signed but not ratified::
none of the selected agreements
Geography - note
on major sea and air routes linking North and South America; Angel Falls in the Guiana Highlands is the world's highest waterfall
Country name
conventional long form:
Bolivarian Republic of Venezuela
conventional short form:
Venezuela
local long form:
Republica Bolivariana de Venezuela
local short form:
Venezuela
Government type
federal republic
Capital
name:
Caracas
geographic coordinates:
10 29 N, 66 52 W
time difference:
UTC-4.5 (half an hour ahead of Washington, DC during Standard Time)
Administrative divisions
23 states (estados, singular - estado), 1 capital district* (distrito capital), and 1 federal dependency** (dependencia federal); Amazonas, Anzoategui, Apure, Aragua, Barinas, Bolivar, Carabobo, Cojedes, Delta Amacuro, Dependencias Federales (Federal Dependencies)**, Distrito Capital (Capital District)*, Falcon, Guarico, Lara, Merida, Miranda, Monagas, Nueva Esparta, Portuguesa, Sucre, Tachira, Trujillo, Vargas, Yaracuy, Zulia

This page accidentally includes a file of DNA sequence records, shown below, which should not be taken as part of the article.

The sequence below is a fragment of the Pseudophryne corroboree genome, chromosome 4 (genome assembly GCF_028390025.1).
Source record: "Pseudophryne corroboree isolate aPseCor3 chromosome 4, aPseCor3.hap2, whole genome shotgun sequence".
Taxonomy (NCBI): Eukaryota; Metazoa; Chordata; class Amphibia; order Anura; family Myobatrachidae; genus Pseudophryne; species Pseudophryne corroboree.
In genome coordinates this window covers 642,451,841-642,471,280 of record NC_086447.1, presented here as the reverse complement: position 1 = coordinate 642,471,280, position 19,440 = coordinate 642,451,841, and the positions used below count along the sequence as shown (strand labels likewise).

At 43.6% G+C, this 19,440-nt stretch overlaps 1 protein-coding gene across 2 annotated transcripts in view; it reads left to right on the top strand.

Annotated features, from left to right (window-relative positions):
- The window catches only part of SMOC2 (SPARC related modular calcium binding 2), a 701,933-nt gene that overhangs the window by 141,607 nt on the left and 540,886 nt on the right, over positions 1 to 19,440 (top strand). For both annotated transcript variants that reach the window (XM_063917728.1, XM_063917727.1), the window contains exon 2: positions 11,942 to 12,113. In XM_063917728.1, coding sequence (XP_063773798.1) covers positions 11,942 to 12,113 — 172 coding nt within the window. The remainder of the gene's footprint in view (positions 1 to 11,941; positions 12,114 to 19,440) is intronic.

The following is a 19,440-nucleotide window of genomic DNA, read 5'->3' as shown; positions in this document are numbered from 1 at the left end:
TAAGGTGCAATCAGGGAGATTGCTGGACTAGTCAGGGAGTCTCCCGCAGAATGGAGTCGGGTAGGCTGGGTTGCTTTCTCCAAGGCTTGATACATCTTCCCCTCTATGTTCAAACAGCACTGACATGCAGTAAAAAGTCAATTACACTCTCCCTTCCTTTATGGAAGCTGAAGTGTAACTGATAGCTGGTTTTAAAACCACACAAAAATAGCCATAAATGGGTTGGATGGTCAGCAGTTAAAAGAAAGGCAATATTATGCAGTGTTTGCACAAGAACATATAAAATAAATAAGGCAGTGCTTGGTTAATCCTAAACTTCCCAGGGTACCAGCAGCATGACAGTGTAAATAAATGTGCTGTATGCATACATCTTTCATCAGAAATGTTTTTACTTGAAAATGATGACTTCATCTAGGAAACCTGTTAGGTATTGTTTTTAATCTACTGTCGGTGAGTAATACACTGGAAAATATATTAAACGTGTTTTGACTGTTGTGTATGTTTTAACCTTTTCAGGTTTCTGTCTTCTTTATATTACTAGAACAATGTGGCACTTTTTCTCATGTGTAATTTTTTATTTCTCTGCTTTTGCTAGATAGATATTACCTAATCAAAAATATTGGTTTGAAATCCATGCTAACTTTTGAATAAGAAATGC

the federal dependency consists of 11 federally controlled island groups with a total of 72 individual islands
Independence
5 July 1811 (from Spain)
Constitution
30 December 1999; amended 15 February 2009
Legal system
civil law system based on the Spanish civil code
International law organization participation
has not submitted an ICJ jurisdiction declaration; state party to the ICCT
Suffrage
18 years of age; universal
Executive branch